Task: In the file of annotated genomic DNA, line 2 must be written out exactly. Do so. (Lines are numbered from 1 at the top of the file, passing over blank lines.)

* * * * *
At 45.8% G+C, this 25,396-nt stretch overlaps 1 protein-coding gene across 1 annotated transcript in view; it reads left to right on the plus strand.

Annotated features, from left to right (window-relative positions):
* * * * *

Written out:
Annotated features, from left to right (window-relative positions):